Nathan Buege is pastor at Victory of the Lamb, Katy, Texas.


This is the second article in a six-part series on the power of the gospel.


 

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Author: Nathan C. Buege
Volume 105, Number 6
Issue: June 2018

Copyrighted by WELS Forward in Christ © 2018
Forward in Christ grants permission for any original article (not a reprint) to be printed for use in a WELS church, school, or organization, provided that it is distributed free and indicate Forward in Christ as the source. Images may not be reproduced except in the context of its article. Contact us

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Heart to heart: Parent conversations: What do new dads truly need to know?

What do new moms really need to know?

One of the purposes of this column is to support Christian parents. This month we’re focusing on new dads. Check the May column for advice aimed at new moms. (You can search for the articles at forwardinchrist.net using the phrase “May 2018.”)  

I think the dads who wrote this month hit it out of the ballpark with their articles. Each article on its own is filled with practical wisdom for any parent (not just new dads). Combined? A tour de force! Please read each article and then share them with the dads (and moms) in your life.  

Nicole Balza


If the 2018 version of Jim Aderman could advise the late-1970s Jim Aderman about parenting, the first thing I’d tell that whippersnapper is, “Kids spell love T-I-M-E. Spend time with your kids, Jim. Quality time. Focused time. Time free of ringing phones and buzzing text messages. Time divorced from nagging work projects.  

“Will using time for your kids threaten your career goals? Yup. But your children are extraordinary gifts from your Father to you and your wife (Psalm 127:3). They are meant to have a higher value than your career. Even a pastor’s career. Forty years from now you won’t wish you could go back in time to get more done at work.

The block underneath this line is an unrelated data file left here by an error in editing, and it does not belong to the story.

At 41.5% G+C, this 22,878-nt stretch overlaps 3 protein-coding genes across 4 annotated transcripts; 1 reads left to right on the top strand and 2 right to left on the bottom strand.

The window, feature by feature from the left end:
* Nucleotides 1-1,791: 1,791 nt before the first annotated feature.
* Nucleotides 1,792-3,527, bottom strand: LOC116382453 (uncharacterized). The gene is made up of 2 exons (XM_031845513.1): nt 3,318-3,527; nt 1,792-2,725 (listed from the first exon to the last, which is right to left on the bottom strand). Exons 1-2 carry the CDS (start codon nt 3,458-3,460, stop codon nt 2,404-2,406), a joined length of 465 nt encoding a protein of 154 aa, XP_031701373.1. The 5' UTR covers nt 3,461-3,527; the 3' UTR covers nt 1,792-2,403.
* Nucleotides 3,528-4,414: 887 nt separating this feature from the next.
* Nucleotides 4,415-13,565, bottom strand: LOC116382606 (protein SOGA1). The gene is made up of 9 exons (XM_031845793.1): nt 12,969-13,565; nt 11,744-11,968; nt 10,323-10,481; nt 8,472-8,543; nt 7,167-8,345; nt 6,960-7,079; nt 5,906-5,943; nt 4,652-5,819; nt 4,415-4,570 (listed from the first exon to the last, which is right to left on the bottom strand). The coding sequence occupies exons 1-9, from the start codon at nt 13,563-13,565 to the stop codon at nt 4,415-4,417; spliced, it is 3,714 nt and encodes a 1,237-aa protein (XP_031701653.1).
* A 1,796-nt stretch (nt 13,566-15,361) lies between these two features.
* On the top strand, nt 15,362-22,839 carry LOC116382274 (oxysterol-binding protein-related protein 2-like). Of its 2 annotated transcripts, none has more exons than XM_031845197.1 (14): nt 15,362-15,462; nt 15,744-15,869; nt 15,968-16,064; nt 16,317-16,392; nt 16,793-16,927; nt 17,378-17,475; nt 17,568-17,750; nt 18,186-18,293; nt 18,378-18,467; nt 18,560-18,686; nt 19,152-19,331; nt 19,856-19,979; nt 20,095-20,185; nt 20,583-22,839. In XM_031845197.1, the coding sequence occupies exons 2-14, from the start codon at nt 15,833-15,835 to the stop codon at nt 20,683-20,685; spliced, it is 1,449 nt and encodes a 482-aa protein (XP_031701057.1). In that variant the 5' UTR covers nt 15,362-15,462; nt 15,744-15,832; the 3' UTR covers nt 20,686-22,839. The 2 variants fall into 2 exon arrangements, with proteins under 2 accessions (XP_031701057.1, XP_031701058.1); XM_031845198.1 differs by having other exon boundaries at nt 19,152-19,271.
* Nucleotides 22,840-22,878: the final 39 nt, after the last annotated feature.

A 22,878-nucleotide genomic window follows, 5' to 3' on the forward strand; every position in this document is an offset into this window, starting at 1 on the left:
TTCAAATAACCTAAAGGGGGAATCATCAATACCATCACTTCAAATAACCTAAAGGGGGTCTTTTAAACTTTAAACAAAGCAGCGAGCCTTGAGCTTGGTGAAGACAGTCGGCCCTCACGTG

“Jim, my second piece of advice is, demonstrate how much you love your kids by loving your wife first. Children feel most secure when they see that Mom and Dad are ‘I-love-you-to the moon-and-back’ committed to each other. Assure them that your marriage is solid because God’s commitment to you in Jesus prompts you to prize their mother above everything else. Even whenno, especially whenshe is hard to love. And, by the way, when you love your wife like Christ loved the church, your wife will find it easier to love you and your kids too. 

“And that reminds me about something else. Jim, your children need to know that you love them because of God’s cross-guaranteed love for you. Rejoice over your kids when they excel in school, when they score in soccer, and when they live their faith. But tell themevery daythat you love them not because they please you, but because of Jesus’ love for you. Tell them that, since God’s grace is constant and measureless, your love for them will never change or fade. Never. Regardless of their grades, their athletic prowess, or their moral standards. 

“Now, you won’t be able to parent your kids like this driven by your own gumption. If you are going to love your wife and kids like Christ loves you, you need to fill your heart and mind and life with Christ. Immerse yourself in his Word. Read it. Think it through. Study it with others. Share it at your family altar. Celebrate its assurances at worship. Talk with Jesus about it. 

“By the way, Jim, I asked your future granddaughter to review this post. She suggests I should also tell you that you won’t ever be a perfect father. Be sure you apply Easter’s forgiveness to yourself. Then live in its power.” 

Of course, 1977-Jim-Aderman will never hear this advice. But, perhaps, it will help you, young father. Why don’t you let me know how it works? 


James Aderman and his wife, Sharon, raised three daughters and are now enjoying their eight grandchildren.  


Take a deep breath and see how long you can hold it. Ready . . . set . . . go!  

Sixty-five seconds. That’s all I got. Can you beat my time? In 2012, German freediver Tom Sietas held his breath underwater for 22 minutes and 22 seconds! That’s a long time without taking a breath! Now try making it a day without confessing your sin and hearing the wonderful assurance that your sins are forgiven. Actually . . . don’t.